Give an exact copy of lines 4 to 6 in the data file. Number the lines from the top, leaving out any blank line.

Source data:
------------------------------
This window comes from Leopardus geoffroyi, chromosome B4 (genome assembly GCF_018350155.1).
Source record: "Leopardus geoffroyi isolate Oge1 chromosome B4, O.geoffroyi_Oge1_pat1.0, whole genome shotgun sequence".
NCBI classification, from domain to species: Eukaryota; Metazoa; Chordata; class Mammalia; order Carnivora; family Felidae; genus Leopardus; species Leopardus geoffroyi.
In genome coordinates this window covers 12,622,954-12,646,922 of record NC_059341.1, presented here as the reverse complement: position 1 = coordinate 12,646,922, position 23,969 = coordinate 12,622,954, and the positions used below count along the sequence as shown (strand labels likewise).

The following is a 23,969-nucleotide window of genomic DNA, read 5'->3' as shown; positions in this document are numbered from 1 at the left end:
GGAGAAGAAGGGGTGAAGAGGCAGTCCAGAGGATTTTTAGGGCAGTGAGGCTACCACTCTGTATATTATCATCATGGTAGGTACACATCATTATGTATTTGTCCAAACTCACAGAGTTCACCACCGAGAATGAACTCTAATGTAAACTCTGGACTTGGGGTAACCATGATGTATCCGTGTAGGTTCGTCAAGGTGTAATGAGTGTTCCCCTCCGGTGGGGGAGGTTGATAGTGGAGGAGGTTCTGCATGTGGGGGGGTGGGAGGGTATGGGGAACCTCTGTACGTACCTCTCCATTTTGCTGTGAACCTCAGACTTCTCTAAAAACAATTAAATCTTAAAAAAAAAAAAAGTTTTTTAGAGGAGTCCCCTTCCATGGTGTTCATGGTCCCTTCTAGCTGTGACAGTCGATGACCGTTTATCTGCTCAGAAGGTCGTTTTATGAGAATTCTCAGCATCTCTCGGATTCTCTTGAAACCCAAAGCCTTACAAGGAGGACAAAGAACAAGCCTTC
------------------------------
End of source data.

In genome coordinates this window covers 12,622,954-12,646,922 of record NC_059341.1, presented here as the reverse complement: position 1 = coordinate 12,646,922, position 23,969 = coordinate 12,622,954, and the positions used below count along the sequence as shown (strand labels likewise).

The following is a 23,969-nucleotide window of genomic DNA, read 5'->3' as shown; positions in this document are numbered from 1 at the left end:
GGAGAAGAAGGGGTGAAGAGGCAGTCCAGAGGATTTTTAGGGCAGTGAGGCTACCACTCTGTATATTATCATCATGGTAGGTACACATCATTATGTATTTGTCCAAACTCACAGAGTTCACCACCGAGAATGAACTCTAATGTAAACTCTGGACTTGGGGTAACCATGATGTATCCGTGTAGGTTCGTCAAGGTGTAATGAGTGTTCCCCTCCGGTGGGGGAGGTTGATAGTGGAGGAGGTTCTGCATGTGGGGGGGTGGGAGGGTATGGGGAACCTCTGTACGTACCTCTCCATTTTGCTGTGAACCTCAGACTTCTCTAAAAACAATTAAATCTTAAAAAAAAAAAAAGTTTTTTAGAGGAGTCCCCTTCCATGGTGTTCATGGTCCCTTCTAGCTGTGACAGTCGATGACCGTTTATCTGCTCAGAAGGTCGTTTTATGAGAATTCTCAGCATCTCTCGGATTCTCTTGAAACCCAAAGCCTTACAAGGAGGACAAAGAACAAGCCTTC